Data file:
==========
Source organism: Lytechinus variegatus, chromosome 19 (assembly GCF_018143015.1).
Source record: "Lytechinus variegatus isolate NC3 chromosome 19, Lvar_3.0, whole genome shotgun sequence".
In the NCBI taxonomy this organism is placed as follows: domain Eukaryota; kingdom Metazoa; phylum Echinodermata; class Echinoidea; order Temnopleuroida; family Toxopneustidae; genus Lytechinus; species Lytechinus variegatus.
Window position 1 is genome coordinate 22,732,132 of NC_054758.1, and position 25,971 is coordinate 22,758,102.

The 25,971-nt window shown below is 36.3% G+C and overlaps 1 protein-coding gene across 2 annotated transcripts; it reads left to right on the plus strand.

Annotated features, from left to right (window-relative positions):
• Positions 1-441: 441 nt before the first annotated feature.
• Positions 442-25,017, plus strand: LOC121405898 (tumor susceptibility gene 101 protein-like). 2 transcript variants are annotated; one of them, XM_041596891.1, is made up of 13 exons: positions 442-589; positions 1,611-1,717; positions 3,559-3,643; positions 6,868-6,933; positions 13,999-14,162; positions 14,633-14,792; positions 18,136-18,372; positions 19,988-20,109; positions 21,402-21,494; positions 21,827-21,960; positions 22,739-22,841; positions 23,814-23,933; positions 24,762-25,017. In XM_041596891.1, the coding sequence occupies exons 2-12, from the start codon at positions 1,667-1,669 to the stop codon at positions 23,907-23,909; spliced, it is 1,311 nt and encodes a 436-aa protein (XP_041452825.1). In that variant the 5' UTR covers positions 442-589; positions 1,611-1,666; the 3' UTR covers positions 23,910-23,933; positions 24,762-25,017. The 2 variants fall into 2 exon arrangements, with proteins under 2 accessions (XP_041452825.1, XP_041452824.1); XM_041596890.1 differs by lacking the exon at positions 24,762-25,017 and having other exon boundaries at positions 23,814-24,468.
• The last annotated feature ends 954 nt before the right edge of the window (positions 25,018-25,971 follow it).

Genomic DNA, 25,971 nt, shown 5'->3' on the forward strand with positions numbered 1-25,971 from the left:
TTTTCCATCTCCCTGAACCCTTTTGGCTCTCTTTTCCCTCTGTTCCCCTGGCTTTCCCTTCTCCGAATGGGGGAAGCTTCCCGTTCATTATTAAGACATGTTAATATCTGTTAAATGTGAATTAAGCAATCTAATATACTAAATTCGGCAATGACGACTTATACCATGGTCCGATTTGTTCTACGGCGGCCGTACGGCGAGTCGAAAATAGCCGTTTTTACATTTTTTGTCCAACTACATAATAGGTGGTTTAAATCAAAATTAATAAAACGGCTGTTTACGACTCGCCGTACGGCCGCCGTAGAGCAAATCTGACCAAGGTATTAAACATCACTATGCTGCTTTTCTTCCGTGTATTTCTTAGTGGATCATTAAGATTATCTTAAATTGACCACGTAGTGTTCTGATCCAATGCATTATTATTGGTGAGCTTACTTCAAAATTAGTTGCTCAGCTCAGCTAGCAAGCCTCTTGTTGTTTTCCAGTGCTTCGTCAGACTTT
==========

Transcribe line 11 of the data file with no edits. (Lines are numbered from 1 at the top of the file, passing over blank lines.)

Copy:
TTTTCCATCTCCCTGAACCCTTTTGGCTCTCTTTTCCCTCTGTTCCCCTGGCTTTCCCTTCTCCGAATGGGGGAAGCTTCCCGTTCATTATTAAGACATGTTAATATCTGTTAAATGTGAATTAAGCAATCTAATATACTAAATTCGGCAATGACGACTTATACCATGGTCCGATTTGTTCTACGGCGGCCGTACGGCGAGTCGAAAATAGCCGTTTTTACATTTTTTGTCCAACTACATAATAGGTGGTTTAAATCAAAATTAATAAAACGGCTGTTTACGACTCGCCGTACGGCCGCCGTAGAGCAAATCTGACCAAGGTATTAAACATCACTATGCTGCTTTTCTTCCGTGTATTTCTTAGTGGATCATTAAGATTATCTTAAATTGACCACGTAGTGTTCTGATCCAATGCATTATTATTGGTGAGCTTACTTCAAAATTAGTTGCTCAGCTCAGCTAGCAAGCCTCTTGTTGTTTTCCAGTGCTTCGTCAGACTTT